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Tiny Water Robot Powered By Light Can Walk And Break Dance

by : Daniel Richardson on : 11 Dec 2020 13:03
Tiny Water Robot Powered By Light Can Walk And Break DanceNorthwestern University

A small robot that can walk at the same pace as humans and dance in water has been developed. While the robot sounds like a fun toy, it is intended to help several scientific causes. 

Researchers at Northwestern University have developed a tiny robot that behaves like an aquatic animal, and it is hoped that it could be an asset in multiple studies.

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The robot is only a centimetre in size, but it has some incredible abilities that could make it a game-changer in the delivering of therapeutics and catalysing of chemical reactions.

break dance robotNorthwestern University/YouTube

The small robot is made up of protein, rather than traditional machinery, and moves through the water by responding to an external rotating magnetic field. This means that with the help of a light source the machine can grab items, walk at the same pace as a human and even dance to release stickier objects.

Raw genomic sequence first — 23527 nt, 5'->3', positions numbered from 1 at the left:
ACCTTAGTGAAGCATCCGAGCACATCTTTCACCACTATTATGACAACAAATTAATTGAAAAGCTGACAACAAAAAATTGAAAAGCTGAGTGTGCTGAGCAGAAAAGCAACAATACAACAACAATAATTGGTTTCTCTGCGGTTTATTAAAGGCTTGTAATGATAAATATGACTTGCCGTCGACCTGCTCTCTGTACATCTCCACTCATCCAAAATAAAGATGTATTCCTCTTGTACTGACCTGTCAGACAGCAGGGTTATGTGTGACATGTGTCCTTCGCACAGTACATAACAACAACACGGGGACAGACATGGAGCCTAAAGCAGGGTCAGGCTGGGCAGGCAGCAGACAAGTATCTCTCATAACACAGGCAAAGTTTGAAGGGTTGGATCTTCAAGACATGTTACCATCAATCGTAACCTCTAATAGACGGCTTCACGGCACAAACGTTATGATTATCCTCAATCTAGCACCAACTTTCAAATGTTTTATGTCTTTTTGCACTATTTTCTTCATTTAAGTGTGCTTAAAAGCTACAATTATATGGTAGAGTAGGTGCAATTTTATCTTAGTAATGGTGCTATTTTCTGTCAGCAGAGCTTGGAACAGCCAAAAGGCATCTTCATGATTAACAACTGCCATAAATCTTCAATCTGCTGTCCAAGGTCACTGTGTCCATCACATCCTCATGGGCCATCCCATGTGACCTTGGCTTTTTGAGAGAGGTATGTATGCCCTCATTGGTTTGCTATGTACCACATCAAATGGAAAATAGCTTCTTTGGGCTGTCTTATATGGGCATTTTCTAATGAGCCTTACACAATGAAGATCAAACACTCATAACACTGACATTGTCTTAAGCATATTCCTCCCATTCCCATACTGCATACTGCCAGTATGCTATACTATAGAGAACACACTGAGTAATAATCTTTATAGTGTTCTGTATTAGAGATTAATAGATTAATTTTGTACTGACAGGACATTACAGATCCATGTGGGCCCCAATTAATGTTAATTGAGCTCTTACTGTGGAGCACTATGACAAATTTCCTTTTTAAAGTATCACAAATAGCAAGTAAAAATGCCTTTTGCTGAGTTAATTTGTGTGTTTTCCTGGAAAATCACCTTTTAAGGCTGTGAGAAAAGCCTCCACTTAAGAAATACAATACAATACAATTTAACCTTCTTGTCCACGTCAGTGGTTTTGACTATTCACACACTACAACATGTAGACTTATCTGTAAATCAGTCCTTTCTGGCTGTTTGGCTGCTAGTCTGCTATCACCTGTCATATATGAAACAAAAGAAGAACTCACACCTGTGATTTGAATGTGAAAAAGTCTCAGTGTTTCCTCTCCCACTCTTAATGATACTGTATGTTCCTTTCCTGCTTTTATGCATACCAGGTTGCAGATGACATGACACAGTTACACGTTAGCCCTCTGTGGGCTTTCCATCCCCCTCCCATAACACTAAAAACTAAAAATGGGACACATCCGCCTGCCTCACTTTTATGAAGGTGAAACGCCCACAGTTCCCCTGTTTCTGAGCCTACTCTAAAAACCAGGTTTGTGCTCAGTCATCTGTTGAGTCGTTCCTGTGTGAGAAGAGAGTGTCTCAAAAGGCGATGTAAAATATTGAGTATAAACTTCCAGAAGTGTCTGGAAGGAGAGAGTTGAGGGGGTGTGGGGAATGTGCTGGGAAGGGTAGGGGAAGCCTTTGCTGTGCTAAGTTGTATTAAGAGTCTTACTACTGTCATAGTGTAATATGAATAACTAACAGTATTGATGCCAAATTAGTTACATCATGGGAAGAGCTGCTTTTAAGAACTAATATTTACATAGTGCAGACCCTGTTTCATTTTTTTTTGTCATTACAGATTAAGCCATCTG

Monica Olvera de la Cruz, who led the theoretical work behind the study, described how the machine works:

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By combining walking and steering motions together, we can program specific sequences of magnetic fields, which remotely operate the robot and direct it to follow paths on flat or inclined surfaces.

Interestingly, the robot could also be developed to be even smaller. It is hoped that the robot could be made at a microscopic level and be used to deliver medication more accurately for patients. While some may be concerned about a break-dancing robot delivering medication, it seems that the machine offers a unique proposition.

In a press statement, the leader of the research, Samuel I. Stupp, explained what made this technology different:

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Conventional robots are typically heavy machines with lots of hardware and electronics that are unable to interact safely with soft structures, including humans.

We have designed soft materials with molecular intelligence to enable them to behave like robots of any size and perform useful functions in tiny spaces, underwater or underground.

The robot still needs further development to complete complex tasks. Nonetheless, on the back of this study, it will be interesting to see how the possibly microscopic technology can be applied in the world.

Nanobots being used within the body is becoming an increasingly popular concept among researchers. With that said, it may take a while for the technology is delivered and even longer before the public excepts the prospect of having foreign entities flowing through their body.

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Daniel Richardson

After graduating from university, Dan went on to work with a variety of tech startups and media outlets. Through working with the likes of Game Rant, The Hook and What Culture, Dan pursued his interests in technology. The skills he picked up along the way are now being utilised with UNILAD.

Topics: Technology, Dance, Now, Robot, Tech